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Pediatr Emerg Care. 2014 Aug;30(8):546-51. doi: 10.1097/PEC.0000000000000179.

Motivation to quit smoking in parental smokers in the pediatric emergency department.

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  • 1From the Division of Emergency Medicine, Department of Pediatrics, Cincinnati Children's Hospital Medical Center, University of Cincinnati College of Medicine, Cincinnati, OH.

Abstract

OBJECTIVE:

To examine if motivation to quit is associated with parental smoker's perceived presence of a personal or child health illness or risk due to tobacco use.

DESIGN/METHODS:

This was a cross-sectional study of a convenience sample of 218 parental smokers who presented to the pediatric emergency department with their child. We assessed factors related to motivation to quit, including personal and child smoking-related illness, perceived personal and child health risk, smoking behaviors, and demographic characteristics. Motivation to quit was measured using the Contemplation Ladder score.

RESULTS:

The mean score on the Contemplation Ladder was 6.2 (SD, 2.5), representing the response: thinking about cutting down or quitting . Eighty-four participants (39%) had high motivation to quit (Contemplation Ladder score 8). Bivariate analysis showed significant associations between high motivation to quit and perceived child health risk with continued smoking and perceived personal and child health benefit following smoking cessation. Parents with high motivation to quit were more likely to have high perceived self-efficacy and confidence in their ability to quit, prior quit attempts, and lower nicotine dependence. With the exception of race/ethnicity, demographic variables were not associated with motivation to quit.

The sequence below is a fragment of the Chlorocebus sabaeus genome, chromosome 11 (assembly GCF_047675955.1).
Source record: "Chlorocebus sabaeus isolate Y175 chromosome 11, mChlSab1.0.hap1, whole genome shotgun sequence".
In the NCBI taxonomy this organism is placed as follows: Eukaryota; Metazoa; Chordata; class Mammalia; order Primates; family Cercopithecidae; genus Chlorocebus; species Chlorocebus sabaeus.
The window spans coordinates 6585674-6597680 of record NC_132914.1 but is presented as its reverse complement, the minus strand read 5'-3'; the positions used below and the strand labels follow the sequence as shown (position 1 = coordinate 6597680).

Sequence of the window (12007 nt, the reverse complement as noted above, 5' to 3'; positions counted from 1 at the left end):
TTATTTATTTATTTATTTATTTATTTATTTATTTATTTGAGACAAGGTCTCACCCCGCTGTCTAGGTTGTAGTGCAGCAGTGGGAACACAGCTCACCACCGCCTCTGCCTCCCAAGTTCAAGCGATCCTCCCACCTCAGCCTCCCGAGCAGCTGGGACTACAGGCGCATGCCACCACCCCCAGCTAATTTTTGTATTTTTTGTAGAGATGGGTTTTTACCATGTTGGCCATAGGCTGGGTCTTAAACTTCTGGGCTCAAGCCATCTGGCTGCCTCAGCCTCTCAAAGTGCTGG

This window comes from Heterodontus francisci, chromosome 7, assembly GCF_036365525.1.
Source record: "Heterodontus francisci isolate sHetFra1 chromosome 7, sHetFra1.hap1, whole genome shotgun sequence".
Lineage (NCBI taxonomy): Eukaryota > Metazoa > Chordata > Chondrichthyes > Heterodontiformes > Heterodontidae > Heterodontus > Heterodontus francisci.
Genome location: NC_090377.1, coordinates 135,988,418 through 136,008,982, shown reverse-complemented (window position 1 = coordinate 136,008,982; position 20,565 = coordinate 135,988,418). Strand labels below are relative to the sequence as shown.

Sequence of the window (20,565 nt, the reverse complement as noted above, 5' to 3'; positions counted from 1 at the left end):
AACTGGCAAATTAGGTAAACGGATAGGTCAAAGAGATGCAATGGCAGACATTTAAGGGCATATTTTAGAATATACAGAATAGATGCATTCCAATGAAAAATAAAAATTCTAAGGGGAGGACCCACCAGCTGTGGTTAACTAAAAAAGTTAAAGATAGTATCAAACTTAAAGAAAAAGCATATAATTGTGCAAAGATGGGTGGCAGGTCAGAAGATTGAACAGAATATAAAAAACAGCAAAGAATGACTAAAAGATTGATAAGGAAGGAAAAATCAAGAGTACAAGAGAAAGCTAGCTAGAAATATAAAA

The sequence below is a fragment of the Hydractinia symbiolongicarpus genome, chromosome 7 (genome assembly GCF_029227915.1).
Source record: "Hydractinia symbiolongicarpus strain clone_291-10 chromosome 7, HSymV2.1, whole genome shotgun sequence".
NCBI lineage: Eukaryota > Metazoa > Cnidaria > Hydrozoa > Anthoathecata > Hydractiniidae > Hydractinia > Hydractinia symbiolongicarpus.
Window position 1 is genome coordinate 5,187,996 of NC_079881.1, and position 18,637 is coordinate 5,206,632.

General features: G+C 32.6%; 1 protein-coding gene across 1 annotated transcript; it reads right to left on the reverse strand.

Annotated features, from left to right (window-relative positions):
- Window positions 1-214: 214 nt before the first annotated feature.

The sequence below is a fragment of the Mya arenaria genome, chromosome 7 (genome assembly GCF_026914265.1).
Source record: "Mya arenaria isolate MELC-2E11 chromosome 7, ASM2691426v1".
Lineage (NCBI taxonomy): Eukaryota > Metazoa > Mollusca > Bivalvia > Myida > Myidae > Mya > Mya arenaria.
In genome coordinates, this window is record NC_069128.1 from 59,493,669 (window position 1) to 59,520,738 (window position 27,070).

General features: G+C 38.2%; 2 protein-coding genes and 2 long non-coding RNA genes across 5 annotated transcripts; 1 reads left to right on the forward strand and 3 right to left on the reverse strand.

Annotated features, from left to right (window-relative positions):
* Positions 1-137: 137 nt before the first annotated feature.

CONCLUSIONS:

A significant proportion of parental smokers who present to the pediatric emergency department endorse strong motivation to quit. Parents who endorse health risk or quitting-related health benefits in their child are more likely to have high motivation to quit smoking. Future studies are needed to determine if high motivation translates into smoking cessation.

[PubMed - indexed for MEDLINE]
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